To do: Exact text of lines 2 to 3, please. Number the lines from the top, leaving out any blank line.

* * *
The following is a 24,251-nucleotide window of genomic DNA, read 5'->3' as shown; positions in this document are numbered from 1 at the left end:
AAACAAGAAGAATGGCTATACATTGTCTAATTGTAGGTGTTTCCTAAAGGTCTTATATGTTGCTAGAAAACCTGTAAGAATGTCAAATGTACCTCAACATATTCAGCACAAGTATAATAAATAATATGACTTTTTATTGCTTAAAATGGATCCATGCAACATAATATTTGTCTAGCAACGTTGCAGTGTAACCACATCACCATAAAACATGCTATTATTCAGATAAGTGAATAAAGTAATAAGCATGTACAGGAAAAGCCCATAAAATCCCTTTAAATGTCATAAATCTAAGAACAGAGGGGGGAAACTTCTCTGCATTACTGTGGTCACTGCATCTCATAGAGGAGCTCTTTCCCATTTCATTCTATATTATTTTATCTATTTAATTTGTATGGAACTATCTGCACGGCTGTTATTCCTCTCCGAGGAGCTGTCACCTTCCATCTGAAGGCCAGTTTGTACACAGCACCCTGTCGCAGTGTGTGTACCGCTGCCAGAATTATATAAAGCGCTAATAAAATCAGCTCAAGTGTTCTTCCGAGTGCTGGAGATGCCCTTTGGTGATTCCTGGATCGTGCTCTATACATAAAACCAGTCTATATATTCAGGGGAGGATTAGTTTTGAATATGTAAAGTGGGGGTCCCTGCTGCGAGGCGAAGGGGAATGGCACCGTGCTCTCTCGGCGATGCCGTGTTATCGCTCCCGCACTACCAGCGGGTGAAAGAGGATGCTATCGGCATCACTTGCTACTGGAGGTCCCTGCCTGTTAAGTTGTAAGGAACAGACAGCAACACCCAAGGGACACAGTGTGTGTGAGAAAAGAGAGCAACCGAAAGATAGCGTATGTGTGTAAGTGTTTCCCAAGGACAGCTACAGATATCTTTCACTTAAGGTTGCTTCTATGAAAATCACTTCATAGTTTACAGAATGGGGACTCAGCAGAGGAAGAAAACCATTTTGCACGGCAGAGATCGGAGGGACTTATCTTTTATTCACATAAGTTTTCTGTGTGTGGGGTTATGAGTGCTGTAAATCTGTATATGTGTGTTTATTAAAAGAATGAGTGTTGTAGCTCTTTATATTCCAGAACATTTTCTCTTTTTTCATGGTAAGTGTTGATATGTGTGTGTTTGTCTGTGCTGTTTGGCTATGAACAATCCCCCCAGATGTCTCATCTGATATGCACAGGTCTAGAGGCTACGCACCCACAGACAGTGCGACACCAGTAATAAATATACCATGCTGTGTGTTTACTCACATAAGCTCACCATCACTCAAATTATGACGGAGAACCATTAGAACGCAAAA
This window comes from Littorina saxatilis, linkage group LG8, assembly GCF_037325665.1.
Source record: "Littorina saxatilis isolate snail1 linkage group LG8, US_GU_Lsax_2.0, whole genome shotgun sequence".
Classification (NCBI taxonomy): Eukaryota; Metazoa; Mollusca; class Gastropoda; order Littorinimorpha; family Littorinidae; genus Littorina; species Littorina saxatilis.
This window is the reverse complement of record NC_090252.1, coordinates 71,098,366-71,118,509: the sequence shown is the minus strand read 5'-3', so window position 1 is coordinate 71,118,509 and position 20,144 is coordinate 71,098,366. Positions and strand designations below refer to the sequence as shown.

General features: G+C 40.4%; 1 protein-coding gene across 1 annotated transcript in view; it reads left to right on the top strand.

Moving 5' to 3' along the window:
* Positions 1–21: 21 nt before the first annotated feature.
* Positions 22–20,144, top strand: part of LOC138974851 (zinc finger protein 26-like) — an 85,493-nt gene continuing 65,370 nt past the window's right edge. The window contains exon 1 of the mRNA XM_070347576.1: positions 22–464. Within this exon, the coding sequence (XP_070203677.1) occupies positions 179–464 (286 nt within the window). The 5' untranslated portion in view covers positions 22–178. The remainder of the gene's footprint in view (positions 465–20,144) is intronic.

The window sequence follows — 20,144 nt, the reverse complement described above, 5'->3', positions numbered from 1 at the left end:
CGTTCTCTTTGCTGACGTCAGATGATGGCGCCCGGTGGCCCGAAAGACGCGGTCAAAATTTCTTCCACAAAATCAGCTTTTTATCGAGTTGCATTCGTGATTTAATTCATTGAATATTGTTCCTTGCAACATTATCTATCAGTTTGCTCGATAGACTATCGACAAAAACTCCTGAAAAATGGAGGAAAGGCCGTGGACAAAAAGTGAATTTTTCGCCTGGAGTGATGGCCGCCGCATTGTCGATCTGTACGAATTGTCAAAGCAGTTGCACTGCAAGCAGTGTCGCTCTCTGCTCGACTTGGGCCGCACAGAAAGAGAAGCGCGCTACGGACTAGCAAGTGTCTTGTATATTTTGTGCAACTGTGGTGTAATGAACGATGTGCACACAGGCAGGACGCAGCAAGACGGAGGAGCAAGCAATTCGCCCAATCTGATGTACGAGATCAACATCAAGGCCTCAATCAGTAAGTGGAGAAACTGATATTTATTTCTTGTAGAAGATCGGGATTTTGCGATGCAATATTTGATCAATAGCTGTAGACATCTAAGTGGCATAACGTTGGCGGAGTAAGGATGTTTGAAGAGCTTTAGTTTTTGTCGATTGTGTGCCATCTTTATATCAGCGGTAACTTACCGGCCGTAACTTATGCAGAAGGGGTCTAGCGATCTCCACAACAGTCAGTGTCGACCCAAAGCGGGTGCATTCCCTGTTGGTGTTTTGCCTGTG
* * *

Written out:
AAACAAGAAGAATGGCTATACATTGTCTAATTGTAGGTGTTTCCTAAAGGTCTTATATGTTGCTAGAAAACCTGTAAGAATGTCAAATGTACCTCAACATATTCAGCACAAGTATAATAAATAATATGACTTTTTATTGCTTAAAATGGATCCATGCAACATAATATTTGTCTAGCAACGTTGCAGTGTAACCACATCACCATAAAACATGCTATTATTCAGATAAGTGAATAAAGTAATAAGCATGTACAGGAAAAGCCCATAAAATCCCTTTAAATGTCATAAATCTAAGAACAGAGGGGGGAAACTTCTCTGCATTACTGTGGTCACTGCATCTCATAGAGGAGCTCTTTCCCATTTCATTCTATATTATTTTATCTATTTAATTTGTATGGAACTATCTGCACGGCTGTTATTCCTCTCCGAGGAGCTGTCACCTTCCATCTGAAGGCCAGTTTGTACACAGCACCCTGTCGCAGTGTGTGTACCGCTGCCAGAATTATATAAAGCGCTAATAAAATCAGCTCAAGTGTTCTTCCGAGTGCTGGAGATGCCCTTTGGTGATTCCTGGATCGTGCTCTATACATAAAACCAGTCTATATATTCAGGGGAGGATTAGTTTTGAATATGTAAAGTGGGGGTCCCTGCTGCGAGGCGAAGGGGAATGGCACCGTGCTCTCTCGGCGATGCCGTGTTATCGCTCCCGCACTACCAGCGGGTGAAAGAGGATGCTATCGGCATCACTTGCTACTGGAGGTCCCTGCCTGTTAAGTTGTAAGGAACAGACAGCAACACCCAAGGGACACAGTGTGTGTGAGAAAAGAGAGCAACCGAAAGATAGCGTATGTGTGTAAGTGTTTCCCAAGGACAGCTACAGATATCTTTCACTTAAGGTTGCTTCTATGAAAATCACTTCATAGTTTACAGAATGGGGACTCAGCAGAGGAAGAAAACCATTTTGCACGGCAGAGATCGGAGGGACTTATCTTTTATTCACATAAGTTTTCTGTGTGTGGGGTTATGAGTGCTGTAAATCTGTATATGTGTGTTTATTAAAAGAATGAGTGTTGTAGCTCTTTATATTCCAGAACATTTTCTCTTTTTTCATGGTAAGTGTTGATATGTGTGTGTTTGTCTGTGCTGTTTGGCTATGAACAATCCCCCCAGATGTCTCATCTGATATGCACAGGTCTAGAGGCTACGCACCCACAGACAGTGCGACACCAGTAATAAATATACCATGCTGTGTGTTTACTCACATAAGCTCACCATCACTCAAATTATGACGGAGAACCATTAGAACGCAAAA
This window comes from Littorina saxatilis, linkage group LG8, assembly GCF_037325665.1.